Supervalu CEO Craig Herkert Ousted, Replaced by Chairman

Supervalu CEO Craig Herkert Ousted, Replaced by Chairman

Following disappointing quarterly financial results and amid a review of “strategic alternatives,” including a possible sale, Supervalu has dismissed its CEO.

Struggling Supervalu, Inc., has dismissed Craig Herkert—its chief executive for the past three years—and replaced him with Chairman Wayne Sales.

Company spokesman Jeff Swanson told Twin Cities Business on Monday that Supervalu’s board made the decision to terminate Herkert’s employment and that his abrupt exit was not of his own choosing.

“After careful deliberation, the board decided that this change would be important to the company’s efforts to improve our sales and earnings trajectory and generate long-term shareholder value,” Swanson said.

Sales will serve as president and CEO, effective immediately, in addition to retaining his duties as chairman. Sales has been a Supervalu director since 2006 and has served as chairman of the board since 2010.

The board’s move to oust Herkert comes less than a week after it approved issuing non-qualified stock options and retention agreements to several Supervalu executives in order to encourage them to stay put. Herkert was awarded 346,875 shares with an exercise price of $2.28 per share, and the shares were set to vest in three equal installments over the next three years; however, he was not offered a retention agreement.

Supervalu announced earlier this month that it has begun reviewing “strategic alternatives” and is considering a sale. That announcement was made in conjunction with the company’s dismal first-quarter earnings results, which prompted it to suspend its quarterly dividend.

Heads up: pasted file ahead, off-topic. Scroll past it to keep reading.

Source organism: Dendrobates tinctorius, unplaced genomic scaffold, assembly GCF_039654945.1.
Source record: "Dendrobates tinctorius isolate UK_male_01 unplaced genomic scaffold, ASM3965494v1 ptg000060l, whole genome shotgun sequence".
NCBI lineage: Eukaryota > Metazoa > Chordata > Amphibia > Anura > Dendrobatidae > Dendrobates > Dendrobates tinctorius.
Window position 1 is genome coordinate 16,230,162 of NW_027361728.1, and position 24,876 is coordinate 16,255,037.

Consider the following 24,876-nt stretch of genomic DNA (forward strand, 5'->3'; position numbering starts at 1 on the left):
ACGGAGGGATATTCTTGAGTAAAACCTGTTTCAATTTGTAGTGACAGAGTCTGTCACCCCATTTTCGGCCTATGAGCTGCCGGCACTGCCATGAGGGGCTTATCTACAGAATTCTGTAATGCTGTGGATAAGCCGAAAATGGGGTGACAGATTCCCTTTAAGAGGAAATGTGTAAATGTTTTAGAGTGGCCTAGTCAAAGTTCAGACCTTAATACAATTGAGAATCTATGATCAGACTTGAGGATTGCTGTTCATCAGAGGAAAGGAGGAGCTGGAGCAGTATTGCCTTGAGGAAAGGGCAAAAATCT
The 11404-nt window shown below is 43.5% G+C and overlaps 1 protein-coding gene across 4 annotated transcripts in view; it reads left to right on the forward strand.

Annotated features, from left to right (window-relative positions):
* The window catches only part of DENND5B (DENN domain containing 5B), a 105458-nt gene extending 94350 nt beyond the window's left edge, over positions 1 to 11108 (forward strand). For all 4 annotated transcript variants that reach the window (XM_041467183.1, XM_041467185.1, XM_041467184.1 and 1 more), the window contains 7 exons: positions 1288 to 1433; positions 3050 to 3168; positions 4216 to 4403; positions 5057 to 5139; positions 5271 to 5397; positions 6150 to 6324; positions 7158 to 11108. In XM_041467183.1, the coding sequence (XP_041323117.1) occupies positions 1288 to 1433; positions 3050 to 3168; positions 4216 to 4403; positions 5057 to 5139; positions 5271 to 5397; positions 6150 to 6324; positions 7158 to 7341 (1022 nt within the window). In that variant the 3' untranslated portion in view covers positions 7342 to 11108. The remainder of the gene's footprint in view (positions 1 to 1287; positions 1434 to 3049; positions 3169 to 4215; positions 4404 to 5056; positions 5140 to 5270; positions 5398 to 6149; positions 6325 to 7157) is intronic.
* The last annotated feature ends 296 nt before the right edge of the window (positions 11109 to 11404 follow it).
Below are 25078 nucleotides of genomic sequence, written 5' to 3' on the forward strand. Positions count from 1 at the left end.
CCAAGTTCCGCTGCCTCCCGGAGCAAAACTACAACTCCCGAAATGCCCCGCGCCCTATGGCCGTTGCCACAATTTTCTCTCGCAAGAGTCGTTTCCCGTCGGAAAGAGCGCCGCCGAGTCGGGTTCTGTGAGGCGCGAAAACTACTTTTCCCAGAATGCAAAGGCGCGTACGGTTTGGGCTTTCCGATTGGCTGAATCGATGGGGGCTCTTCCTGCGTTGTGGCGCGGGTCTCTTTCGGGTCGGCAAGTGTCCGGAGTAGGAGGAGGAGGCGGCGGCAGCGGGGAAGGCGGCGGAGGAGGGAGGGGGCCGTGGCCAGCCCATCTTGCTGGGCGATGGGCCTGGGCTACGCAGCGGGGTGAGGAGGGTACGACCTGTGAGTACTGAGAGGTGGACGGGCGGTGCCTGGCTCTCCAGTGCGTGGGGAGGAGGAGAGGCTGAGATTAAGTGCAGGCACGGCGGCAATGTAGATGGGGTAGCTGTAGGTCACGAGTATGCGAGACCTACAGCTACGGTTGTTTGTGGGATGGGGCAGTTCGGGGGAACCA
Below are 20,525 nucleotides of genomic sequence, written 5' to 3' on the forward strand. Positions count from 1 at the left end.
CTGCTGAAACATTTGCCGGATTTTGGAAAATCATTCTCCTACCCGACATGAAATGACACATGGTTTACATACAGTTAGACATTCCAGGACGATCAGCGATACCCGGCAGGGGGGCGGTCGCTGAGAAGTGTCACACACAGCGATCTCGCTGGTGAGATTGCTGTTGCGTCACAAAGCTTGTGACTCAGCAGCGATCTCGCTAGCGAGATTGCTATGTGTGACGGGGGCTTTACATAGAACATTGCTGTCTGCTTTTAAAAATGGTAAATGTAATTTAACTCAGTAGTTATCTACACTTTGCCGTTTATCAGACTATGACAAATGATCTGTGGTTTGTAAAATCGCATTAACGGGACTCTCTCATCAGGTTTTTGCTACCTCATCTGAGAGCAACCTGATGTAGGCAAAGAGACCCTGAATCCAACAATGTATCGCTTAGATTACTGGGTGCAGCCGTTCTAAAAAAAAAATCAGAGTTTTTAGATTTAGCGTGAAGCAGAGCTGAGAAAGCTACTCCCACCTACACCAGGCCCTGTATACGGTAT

The Eden Prairie-based grocer earned $41 million, or 19 cents per share, for the quarter that ended June 16—a year-over-year drop of about 45 percent and significantly shy of the 38 cents per share that analysts were expecting. Revenue, meanwhile, totaled $10.6 billion, down 4.7 percent from the same period a year ago and less than the $10.8 billion that analysts expected.

“As we execute our business plan, the board will continue its review of strategic alternatives, and I am still leading that process,” Sales said Monday in a prepared statement.

Sales has held executive positions at retail companies for more than 35 years and most recently served as vice chairman of Canadian Tire Corporation. Prior to joining Canadian Tire in 1991, he served in several senior leadership positions with Kmart Corporation.

Sales said that in his new capacity, he will focus on “identifying factors that will drive meaningful improvements in our strategy execution and overall performance.” He added that the company will “take significant cost out of the business, and move with urgency in our retail food business to lower prices and create points of sustainable differentiation for our customers.”

Sales also vowed to work with Save-A-Lot licensees to try to grow the discount grocery chain, which has performed better than some of the company’s other chains, which include Cub Foods, Albertsons, Jewel-Osco, and Shaw’s.

The Supervalu board elected Philip Francis as its lead director, a position that the board is required to fill in cases when the chairman is not an independent director.

Supervalu is among Minnesota’s five largest public companies based on revenue. It has approximately 4,400 stores and employs roughly 130,000. The company reported a net loss of $1 billion on net sales of $36.1 billion in its most recently completed fiscal year.

Shares of the company's stock were trading up 9.5 percent at $2.18 per share mid-day on Monday.